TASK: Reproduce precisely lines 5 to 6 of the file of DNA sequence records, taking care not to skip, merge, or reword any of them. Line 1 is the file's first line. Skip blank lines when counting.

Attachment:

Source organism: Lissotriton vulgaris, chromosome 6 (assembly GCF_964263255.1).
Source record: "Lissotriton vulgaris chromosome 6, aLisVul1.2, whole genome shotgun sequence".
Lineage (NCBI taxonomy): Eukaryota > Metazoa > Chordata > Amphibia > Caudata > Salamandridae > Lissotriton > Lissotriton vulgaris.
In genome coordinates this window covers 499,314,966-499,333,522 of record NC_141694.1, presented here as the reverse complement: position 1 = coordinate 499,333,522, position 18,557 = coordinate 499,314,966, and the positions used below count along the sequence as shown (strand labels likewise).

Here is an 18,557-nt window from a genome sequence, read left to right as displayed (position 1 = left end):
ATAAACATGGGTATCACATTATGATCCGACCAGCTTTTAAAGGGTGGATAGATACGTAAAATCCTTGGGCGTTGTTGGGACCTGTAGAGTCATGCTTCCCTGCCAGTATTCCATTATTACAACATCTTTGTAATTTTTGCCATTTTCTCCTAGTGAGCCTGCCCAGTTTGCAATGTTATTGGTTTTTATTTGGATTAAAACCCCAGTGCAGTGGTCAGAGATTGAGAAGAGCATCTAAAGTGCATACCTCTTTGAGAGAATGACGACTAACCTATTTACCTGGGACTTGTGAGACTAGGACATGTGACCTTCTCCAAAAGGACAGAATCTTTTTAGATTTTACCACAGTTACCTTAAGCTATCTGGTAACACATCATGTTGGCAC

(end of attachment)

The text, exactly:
Here is an 18,557-nt window from a genome sequence, read left to right as displayed (position 1 = left end):
ATAAACATGGGTATCACATTATGATCCGACCAGCTTTTAAAGGGTGGATAGATACGTAAAATCCTTGGGCGTTGTTGGGACCTGTAGAGTCATGCTTCCCTGCCAGTATTCCATTATTACAACATCTTTGTAATTTTTGCCATTTTCTCCTAGTGAGCCTGCCCAGTTTGCAATGTTATTGGTTTTTATTTGGATTAAAACCCCAGTGCAGTGGTCAGAGATTGAGAAGAGCATCTAAAGTGCATACCTCTTTGAGAGAATGACGACTAACCTATTTACCTGGGACTTGTGAGACTAGGACATGTGACCTTCTCCAAAAGGACAGAATCTTTTTAGATTTTACCACAGTTACCTTAAGCTATCTGGTAACACATCATGTTGGCAC